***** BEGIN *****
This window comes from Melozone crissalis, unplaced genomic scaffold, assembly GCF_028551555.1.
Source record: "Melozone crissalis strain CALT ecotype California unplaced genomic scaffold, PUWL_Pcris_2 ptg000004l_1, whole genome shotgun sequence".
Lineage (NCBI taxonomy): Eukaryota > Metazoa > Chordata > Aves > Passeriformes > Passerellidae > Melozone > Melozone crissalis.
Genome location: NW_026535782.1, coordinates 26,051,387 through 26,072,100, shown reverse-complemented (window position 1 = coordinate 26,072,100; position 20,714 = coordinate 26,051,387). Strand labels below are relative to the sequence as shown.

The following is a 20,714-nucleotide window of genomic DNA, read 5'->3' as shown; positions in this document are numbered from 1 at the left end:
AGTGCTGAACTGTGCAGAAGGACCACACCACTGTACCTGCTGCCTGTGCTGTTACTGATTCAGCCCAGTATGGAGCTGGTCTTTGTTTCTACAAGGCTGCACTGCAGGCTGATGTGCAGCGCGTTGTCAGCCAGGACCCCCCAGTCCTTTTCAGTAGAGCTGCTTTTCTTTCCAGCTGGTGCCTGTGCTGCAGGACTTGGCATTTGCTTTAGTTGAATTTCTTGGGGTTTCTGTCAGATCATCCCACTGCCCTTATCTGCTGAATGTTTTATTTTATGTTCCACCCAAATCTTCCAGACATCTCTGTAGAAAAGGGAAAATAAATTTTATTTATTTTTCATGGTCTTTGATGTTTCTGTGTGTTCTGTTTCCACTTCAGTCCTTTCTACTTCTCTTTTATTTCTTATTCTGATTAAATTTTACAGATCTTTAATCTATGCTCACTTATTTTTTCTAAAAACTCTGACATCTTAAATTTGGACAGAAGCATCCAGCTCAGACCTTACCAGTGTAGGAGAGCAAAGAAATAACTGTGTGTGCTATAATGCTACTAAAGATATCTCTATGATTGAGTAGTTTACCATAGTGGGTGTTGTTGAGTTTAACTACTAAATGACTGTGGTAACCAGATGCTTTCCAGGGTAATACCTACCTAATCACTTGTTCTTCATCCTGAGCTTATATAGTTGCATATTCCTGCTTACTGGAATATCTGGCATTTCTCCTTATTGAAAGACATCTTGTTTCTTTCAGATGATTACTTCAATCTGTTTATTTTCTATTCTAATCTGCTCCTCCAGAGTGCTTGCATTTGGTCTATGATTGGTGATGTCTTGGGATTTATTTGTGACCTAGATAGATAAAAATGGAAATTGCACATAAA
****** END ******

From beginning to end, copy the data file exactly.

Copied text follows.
This window comes from Melozone crissalis, unplaced genomic scaffold, assembly GCF_028551555.1.
Source record: "Melozone crissalis strain CALT ecotype California unplaced genomic scaffold, PUWL_Pcris_2 ptg000004l_1, whole genome shotgun sequence".
Lineage (NCBI taxonomy): Eukaryota > Metazoa > Chordata > Aves > Passeriformes > Passerellidae > Melozone > Melozone crissalis.
Genome location: NW_026535782.1, coordinates 26,051,387 through 26,072,100, shown reverse-complemented (window position 1 = coordinate 26,072,100; position 20,714 = coordinate 26,051,387). Strand labels below are relative to the sequence as shown.

The following is a 20,714-nucleotide window of genomic DNA, read 5'->3' as shown; positions in this document are numbered from 1 at the left end:
AGTGCTGAACTGTGCAGAAGGACCACACCACTGTACCTGCTGCCTGTGCTGTTACTGATTCAGCCCAGTATGGAGCTGGTCTTTGTTTCTACAAGGCTGCACTGCAGGCTGATGTGCAGCGCGTTGTCAGCCAGGACCCCCCAGTCCTTTTCAGTAGAGCTGCTTTTCTTTCCAGCTGGTGCCTGTGCTGCAGGACTTGGCATTTGCTTTAGTTGAATTTCTTGGGGTTTCTGTCAGATCATCCCACTGCCCTTATCTGCTGAATGTTTTATTTTATGTTCCACCCAAATCTTCCAGACATCTCTGTAGAAAAGGGAAAATAAATTTTATTTATTTTTCATGGTCTTTGATGTTTCTGTGTGTTCTGTTTCCACTTCAGTCCTTTCTACTTCTCTTTTATTTCTTATTCTGATTAAATTTTACAGATCTTTAATCTATGCTCACTTATTTTTTCTAAAAACTCTGACATCTTAAATTTGGACAGAAGCATCCAGCTCAGACCTTACCAGTGTAGGAGAGCAAAGAAATAACTGTGTGTGCTATAATGCTACTAAAGATATCTCTATGATTGAGTAGTTTACCATAGTGGGTGTTGTTGAGTTTAACTACTAAATGACTGTGGTAACCAGATGCTTTCCAGGGTAATACCTACCTAATCACTTGTTCTTCATCCTGAGCTTATATAGTTGCATATTCCTGCTTACTGGAATATCTGGCATTTCTCCTTATTGAAAGACATCTTGTTTCTTTCAGATGATTACTTCAATCTGTTTATTTTCTATTCTAATCTGCTCCTCCAGAGTGCTTGCATTTGGTCTATGATTGGTGATGTCTTGGGATTTATTTGTGACCTAGATAGATAAAAATGGAAATTGCACATAAA